|Publication number||US3515139 A|
|Publication date||Jun 2, 1970|
|Filing date||Aug 29, 1966|
|Priority date||Aug 29, 1966|
|Also published as||DE1566060A1|
|Publication number||US 3515139 A, US 3515139A, US-A-3515139, US3515139 A, US3515139A|
|Inventors||Mallina Rudolph F|
|Original Assignee||Codman & Shurtleff|
|Export Citation||BiBTeX, EndNote, RefMan|
|Patent Citations (5), Referenced by (47), Classifications (6)|
|External Links: USPTO, USPTO Assignment, Espacenet|
June 2, 1970 R. F. MALLINA ATRAUMATIC CLAMP INVENTOR. Pz/aaL/Qf/ /7- MMU/VA WM 1M F- .v in;
ATTORNEY June 2, 1970 R. F. MALLINA 3,515,139
ATRAUMTIC CLAMP Fi1ed.Aug. 29, 1966 2 Sheets-Sheet 2 1121.5. T1 2z 20 f fd /ZZ f7 I NVENTOR.
fi/ooz/f Mug/NA BY JM A q ATTORNE)l United States Patent O M' 3,515,139 ATRAUMATIC CLAMP Rudolph F. Malliua, Hastings-on-Hudson, N.Y., assignor to Codman & Shurtleif, Inc., a corporation of Massachusetts Filed Aug. 29, 1966, Ser. No. 575,743 Int. Cl. A61b 17/28 U.S. Cl. 128--322 10 Claims ABSTRACT F DISCLOSURE Surgical forceps are constructed with two opposing, movable jaws, one of which has at least two longitudinal grooves positioned to receive protuberances removably mounted on the opposite jaw, whereby secure clamping may be obtained by the application of uniformly distributed pressure to the tissue.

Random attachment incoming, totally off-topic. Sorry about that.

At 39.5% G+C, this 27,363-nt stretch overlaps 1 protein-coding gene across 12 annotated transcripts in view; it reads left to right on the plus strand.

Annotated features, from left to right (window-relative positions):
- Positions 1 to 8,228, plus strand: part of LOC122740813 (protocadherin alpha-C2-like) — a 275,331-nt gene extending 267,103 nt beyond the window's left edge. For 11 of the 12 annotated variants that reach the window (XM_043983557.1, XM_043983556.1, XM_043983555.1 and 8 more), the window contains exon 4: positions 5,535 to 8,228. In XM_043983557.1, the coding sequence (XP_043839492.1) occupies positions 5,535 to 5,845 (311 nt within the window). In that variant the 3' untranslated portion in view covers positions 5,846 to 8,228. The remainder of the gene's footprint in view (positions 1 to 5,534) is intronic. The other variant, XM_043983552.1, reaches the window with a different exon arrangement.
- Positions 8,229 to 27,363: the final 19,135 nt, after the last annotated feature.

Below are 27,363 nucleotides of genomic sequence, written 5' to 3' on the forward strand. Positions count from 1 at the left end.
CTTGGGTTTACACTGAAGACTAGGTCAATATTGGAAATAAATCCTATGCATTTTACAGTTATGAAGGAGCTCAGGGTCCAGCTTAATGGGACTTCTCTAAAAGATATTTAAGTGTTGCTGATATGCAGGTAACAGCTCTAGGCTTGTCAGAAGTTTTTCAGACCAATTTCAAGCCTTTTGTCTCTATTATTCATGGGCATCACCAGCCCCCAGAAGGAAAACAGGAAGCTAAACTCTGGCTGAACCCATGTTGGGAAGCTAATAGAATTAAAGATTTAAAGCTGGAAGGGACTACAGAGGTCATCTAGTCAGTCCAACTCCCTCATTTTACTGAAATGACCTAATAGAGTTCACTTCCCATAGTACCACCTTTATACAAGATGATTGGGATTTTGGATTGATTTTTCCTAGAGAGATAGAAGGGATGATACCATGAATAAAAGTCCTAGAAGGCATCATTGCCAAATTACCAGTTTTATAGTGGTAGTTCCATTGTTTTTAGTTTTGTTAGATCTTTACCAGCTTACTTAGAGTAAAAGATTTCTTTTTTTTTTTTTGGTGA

This invention relates to surgical forceps or other clamping means and particularly to clamping means adapted to clamp tubular vessels of the body or other tissues during surgery.
Surgical forceps which are in general use are made with a great -variety of types of jaws having smooth, variously grooved, serrated, perforated, or the like surfaces. Such instruments have been designed with the. intent of providing the surgeon with an instrument having a certain degree of sharpness sufficient to hold a vessel. At the same time, it is generally believed that a cutting action on the vessel is undesirable and should be minimized. The numerous designs of hemostatic clamps that are available from surgical supply houses attest the difficulty of combining the opposite effects of satisfactorily holding (gripping) and minimum trauma in a single instrument. In arterial surgery, for example, it is necessary to pro- :vide a clamp which will not slip, but, at the same time, it is desirable to prevent penetration of the tissues or other destruction thereof by, for example, excessive com pression. Similar problems arise in connection with the surgery of other tubular members of the body or various other tissues.
The general object of the present invention is the provision of forceps which provide ample clamping for arteries or other tubular members of the tbody, or the like with the least destructive action of the clamped tissues, the forceps reducing the possibility of slipping as well as aiding the secure clamping by the application of uniformly distributed pressure to the tissue.
It is also an object of the invention to so design the gripping surfaces of the clamp that maximum occlusion is obtained with a minimum of trauma.
Another object of the invention is to provide a surgica. forceps; the clamping surfaces of which have a smooth, mirror finish entirely free of burrs and other sharp irregularities that may result from the manufacturing process. These objects of the invention as well as s-ubsidiary objects having to do with particular features of construction will become apparent from the following description read in conjunction with the accompanying drawing in which: